SAA must be put under business rescue - DA | Fin24
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SAA must be put under business rescue - DA

Jul 19 2016 17:49

Cape Town - The stalemate between Finance Minister Pravin Gordhan and South African Airways (SAA) chairperson Dudu Myeni is rapidly driving the national carrier to total collapse and this cannot be allowed to happen, said the Democratic Alliance (DA) on Tuesday.

The DA believes there should be an application to the relevant section of the Companies Act by applying to a high court for an order to place the SAA under supervision and commence business rescue proceedings.

"This is to further prevent ... Myeni and her dysfunctional board from driving the airline deeper into the ground and threatening our economy," Alf Lees, DA MP and shadow deputy minister of finance, said in a statement.

Lees pointed out that under Myeni's leadership, SAA has been plagued with financial problems "with assessed losses of R18bn to date and little sign of a turnaround".

Gordhan has been unable to implement the turnaround plan he announced in February 2016, which included the restructuring of the SAA board, the possible part privatisation of SAA and the amalgamation of SAA with SA Express, Lees explained.

The directors' report for 2014 emphasised that SAA was trading at a loss.

"That the government guarantee had been increased by R6.5bn and that this guarantee had been used to raise cash of R3.2bn to fund operating losses, makes it clear that without further cash injections SAA will not be able to pay its debts as they become due in the ordinary course of business," said Lees.

Lees explained that under the Companies Act, continued trading by SAA constitutes reckless trading and SAA is “financially distressed” in terms of this act.

"This places the SAA board directors in breach of various sections of the act, so that they have knowingly caused harm to the company and not exercised the powers and performed the functions of director in the best interests of the company. No proceedings for liquidation have been initiated and the directors have also not resolved that SAA voluntarily begin business rescue proceedings."

Lees highlighted that the relevant section of the act will apply to the directors of SAA; this stipulates that a director of a company is liable for any loss, damages or costs sustained by the company as a direct or indirect consequence of the director having acquiesced to carrying on the company’s business - despite knowing that it was being conducted in a manner not in accordance with the act.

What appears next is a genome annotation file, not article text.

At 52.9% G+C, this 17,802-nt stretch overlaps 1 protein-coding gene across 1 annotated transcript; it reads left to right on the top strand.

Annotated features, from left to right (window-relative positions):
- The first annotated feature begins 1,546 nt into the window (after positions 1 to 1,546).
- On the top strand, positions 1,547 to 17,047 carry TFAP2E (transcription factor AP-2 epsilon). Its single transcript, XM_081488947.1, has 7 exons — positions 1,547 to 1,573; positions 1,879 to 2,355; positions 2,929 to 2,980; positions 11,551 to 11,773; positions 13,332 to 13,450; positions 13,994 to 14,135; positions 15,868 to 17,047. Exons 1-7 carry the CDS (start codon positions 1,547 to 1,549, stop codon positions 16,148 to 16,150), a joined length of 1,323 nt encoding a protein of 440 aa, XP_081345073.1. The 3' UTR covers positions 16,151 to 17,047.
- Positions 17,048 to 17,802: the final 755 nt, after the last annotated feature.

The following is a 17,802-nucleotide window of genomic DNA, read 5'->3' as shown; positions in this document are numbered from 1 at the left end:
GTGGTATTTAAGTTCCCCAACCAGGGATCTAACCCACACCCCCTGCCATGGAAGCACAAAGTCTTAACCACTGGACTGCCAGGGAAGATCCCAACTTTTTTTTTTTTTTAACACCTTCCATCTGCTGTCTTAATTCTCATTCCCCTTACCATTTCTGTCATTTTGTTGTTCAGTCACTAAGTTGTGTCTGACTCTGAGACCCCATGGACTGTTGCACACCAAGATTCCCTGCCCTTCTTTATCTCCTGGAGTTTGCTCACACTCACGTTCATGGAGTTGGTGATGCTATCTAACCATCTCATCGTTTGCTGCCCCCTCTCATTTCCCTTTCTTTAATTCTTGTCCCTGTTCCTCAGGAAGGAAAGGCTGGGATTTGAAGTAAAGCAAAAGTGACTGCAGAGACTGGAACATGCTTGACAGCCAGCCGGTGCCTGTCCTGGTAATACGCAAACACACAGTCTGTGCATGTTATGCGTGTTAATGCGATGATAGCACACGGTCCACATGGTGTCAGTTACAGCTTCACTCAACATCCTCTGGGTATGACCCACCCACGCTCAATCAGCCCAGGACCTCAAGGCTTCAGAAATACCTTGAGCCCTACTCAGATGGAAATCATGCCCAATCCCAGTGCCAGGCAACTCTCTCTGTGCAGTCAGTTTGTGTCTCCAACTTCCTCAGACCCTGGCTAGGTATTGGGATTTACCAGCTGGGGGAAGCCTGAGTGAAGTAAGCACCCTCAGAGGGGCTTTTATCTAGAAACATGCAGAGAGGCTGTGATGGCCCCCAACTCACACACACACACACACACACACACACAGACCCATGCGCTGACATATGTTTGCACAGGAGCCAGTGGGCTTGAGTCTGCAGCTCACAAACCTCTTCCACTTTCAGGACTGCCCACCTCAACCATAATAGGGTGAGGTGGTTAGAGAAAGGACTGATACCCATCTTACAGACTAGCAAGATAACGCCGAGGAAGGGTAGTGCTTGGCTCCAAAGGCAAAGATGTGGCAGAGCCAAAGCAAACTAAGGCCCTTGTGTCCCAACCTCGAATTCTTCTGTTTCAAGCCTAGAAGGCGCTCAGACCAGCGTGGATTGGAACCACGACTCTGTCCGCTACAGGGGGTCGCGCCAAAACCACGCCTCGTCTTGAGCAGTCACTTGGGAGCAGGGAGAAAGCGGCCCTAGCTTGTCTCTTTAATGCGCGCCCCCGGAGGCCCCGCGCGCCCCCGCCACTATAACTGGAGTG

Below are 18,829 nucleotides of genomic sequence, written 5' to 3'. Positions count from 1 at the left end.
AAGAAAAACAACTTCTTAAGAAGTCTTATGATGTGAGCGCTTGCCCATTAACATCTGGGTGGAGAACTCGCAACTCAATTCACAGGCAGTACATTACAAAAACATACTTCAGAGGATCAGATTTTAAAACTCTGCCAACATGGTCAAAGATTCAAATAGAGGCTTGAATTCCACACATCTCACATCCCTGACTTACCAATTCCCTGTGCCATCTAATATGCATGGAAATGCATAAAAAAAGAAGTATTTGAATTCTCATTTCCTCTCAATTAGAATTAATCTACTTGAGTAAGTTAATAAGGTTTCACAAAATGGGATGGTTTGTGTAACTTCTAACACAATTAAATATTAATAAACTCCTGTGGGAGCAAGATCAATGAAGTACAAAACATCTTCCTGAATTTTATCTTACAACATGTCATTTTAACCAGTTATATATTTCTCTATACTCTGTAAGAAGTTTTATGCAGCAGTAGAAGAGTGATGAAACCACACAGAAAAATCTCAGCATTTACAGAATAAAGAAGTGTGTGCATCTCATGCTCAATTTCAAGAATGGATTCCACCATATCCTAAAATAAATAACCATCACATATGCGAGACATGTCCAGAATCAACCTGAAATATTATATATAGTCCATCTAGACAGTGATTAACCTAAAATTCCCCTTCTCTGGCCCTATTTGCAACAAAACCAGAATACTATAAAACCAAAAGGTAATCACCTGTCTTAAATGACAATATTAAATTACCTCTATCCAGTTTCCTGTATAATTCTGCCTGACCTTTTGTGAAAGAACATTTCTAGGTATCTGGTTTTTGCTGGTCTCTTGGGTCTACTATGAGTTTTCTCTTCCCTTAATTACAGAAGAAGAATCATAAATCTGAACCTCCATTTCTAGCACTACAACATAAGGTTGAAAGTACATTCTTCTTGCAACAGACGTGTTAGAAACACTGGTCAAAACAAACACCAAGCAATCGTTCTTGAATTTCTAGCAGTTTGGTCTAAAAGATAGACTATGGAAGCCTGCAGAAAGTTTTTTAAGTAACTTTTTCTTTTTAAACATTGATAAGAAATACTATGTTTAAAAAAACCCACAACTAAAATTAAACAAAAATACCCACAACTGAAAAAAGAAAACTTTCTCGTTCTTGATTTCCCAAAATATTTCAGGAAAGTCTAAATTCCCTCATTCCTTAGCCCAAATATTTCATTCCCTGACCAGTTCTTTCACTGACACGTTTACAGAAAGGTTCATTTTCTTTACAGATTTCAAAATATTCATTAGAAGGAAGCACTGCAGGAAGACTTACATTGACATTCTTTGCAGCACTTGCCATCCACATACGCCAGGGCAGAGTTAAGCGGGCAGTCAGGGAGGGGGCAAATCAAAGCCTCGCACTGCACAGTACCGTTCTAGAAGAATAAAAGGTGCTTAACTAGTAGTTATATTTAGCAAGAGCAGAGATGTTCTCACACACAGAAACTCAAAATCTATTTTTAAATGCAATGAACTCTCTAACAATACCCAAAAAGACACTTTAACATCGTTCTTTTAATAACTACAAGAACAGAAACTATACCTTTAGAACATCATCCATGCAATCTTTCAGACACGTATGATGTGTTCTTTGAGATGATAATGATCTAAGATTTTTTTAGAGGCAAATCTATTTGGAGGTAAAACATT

Gordhan on July 14 requested Parliament to grant SAA an extension until September 15 to table its annual financial statement. Treasury said the 2015 financials could not be issued on a going concern basis until the guarantee SAA requested from Treasury was put in place.

"There is no doubt that SAA is not a 'going concern', which clearly indicates that, as contained in the 2014 annual report, SAA has continued to trade on an insolvent basis. Furthermore, the financial statements should be tabled forthwith, irrespective of whether they can be tabled under a going concern or not," said Lees.

Parliamentary oversight committees last year rapped SAA over the knuckles for its failure to submit its annual report for 2014-15, but a corporate plan tabled showed that its operating performance increased by R358m in the nine months to the end of December.

READ: Gordhan wants delay in SAA financials release

In the report, SAA also forecasts savings to the value of R1.1bn over the next three years.
In November last year, the national carrier asked for further bailouts from government to the tune of R5bn to enable it to complete its financial statements for 2014-15. This was in addition to a Treasury grant of R6.5bn in December 2014.

"Given the potential implication for the sovereign and for the economy the matter has required extensive and careful consideration. The annual financial statement will be tabled once they have been finalised," said Treasury at the time.

saa  |  dudu myeni  |  pravin gor­dhan


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